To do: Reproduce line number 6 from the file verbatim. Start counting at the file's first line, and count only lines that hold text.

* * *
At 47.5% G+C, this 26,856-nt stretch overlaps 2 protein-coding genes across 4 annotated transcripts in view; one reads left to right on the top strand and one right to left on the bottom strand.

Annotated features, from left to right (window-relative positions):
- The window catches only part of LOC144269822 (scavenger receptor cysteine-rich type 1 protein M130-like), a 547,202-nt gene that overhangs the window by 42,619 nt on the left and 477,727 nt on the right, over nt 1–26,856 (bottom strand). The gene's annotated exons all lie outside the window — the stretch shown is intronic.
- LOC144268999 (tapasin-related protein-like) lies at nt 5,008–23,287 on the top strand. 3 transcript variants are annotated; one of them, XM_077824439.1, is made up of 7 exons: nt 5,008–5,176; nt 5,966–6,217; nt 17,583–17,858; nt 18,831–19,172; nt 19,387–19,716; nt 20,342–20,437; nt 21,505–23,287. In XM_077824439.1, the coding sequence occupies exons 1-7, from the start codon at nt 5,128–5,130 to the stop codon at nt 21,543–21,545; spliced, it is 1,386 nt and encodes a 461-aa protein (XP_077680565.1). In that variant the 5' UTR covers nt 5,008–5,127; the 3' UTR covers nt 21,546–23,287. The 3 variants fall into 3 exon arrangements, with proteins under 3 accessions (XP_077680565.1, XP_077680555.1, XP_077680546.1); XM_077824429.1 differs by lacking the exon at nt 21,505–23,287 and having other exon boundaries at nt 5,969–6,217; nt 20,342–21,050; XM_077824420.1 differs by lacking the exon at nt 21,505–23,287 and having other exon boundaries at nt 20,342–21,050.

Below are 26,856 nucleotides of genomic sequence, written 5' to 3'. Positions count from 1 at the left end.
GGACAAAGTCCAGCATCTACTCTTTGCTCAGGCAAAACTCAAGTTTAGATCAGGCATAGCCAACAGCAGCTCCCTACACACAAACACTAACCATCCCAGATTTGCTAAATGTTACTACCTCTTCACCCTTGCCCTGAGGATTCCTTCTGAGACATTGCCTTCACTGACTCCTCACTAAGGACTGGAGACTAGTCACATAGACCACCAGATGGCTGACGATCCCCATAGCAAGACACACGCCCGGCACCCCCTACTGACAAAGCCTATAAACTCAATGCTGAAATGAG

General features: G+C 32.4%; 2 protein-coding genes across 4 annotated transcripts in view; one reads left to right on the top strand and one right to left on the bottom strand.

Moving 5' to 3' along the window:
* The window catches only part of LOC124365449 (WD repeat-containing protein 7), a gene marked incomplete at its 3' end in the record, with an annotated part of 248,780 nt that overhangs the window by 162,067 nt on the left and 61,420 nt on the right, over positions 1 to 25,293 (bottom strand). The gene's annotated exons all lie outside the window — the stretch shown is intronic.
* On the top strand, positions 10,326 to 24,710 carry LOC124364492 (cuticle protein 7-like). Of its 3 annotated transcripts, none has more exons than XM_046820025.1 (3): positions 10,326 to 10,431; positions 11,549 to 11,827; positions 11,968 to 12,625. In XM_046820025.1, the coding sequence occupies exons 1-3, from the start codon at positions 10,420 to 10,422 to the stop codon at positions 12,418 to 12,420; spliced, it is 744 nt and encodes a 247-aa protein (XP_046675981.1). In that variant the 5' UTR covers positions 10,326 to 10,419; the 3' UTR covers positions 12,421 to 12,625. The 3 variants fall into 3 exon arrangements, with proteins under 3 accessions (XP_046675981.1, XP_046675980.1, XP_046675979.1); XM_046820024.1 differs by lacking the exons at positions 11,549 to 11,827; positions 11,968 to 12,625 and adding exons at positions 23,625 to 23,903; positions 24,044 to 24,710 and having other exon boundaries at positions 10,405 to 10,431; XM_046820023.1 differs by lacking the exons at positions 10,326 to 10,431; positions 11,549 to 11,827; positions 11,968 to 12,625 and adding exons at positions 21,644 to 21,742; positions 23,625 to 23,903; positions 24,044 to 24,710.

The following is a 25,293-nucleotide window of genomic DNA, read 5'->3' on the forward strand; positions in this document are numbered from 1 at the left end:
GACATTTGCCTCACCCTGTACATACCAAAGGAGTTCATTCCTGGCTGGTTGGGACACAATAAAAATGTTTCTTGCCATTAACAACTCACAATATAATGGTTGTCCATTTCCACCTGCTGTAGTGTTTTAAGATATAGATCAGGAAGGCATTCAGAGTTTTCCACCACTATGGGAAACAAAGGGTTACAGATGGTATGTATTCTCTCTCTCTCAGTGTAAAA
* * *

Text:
GGACAAAGTCCAGCATCTACTCTTTGCTCAGGCAAAACTCAAGTTTAGATCAGGCATAGCCAACAGCAGCTCCCTACACACAAACACTAACCATCCCAGATTTGCTAAATGTTACTACCTCTTCACCCTTGCCCTGAGGATTCCTTCTGAGACATTGCCTTCACTGACTCCTCACTAAGGACTGGAGACTAGTCACATAGACCACCAGATGGCTGACGATCCCCATAGCAAGACACACGCCCGGCACCCCCTACTGACAAAGCCTATAAACTCAATGCTGAAATGAG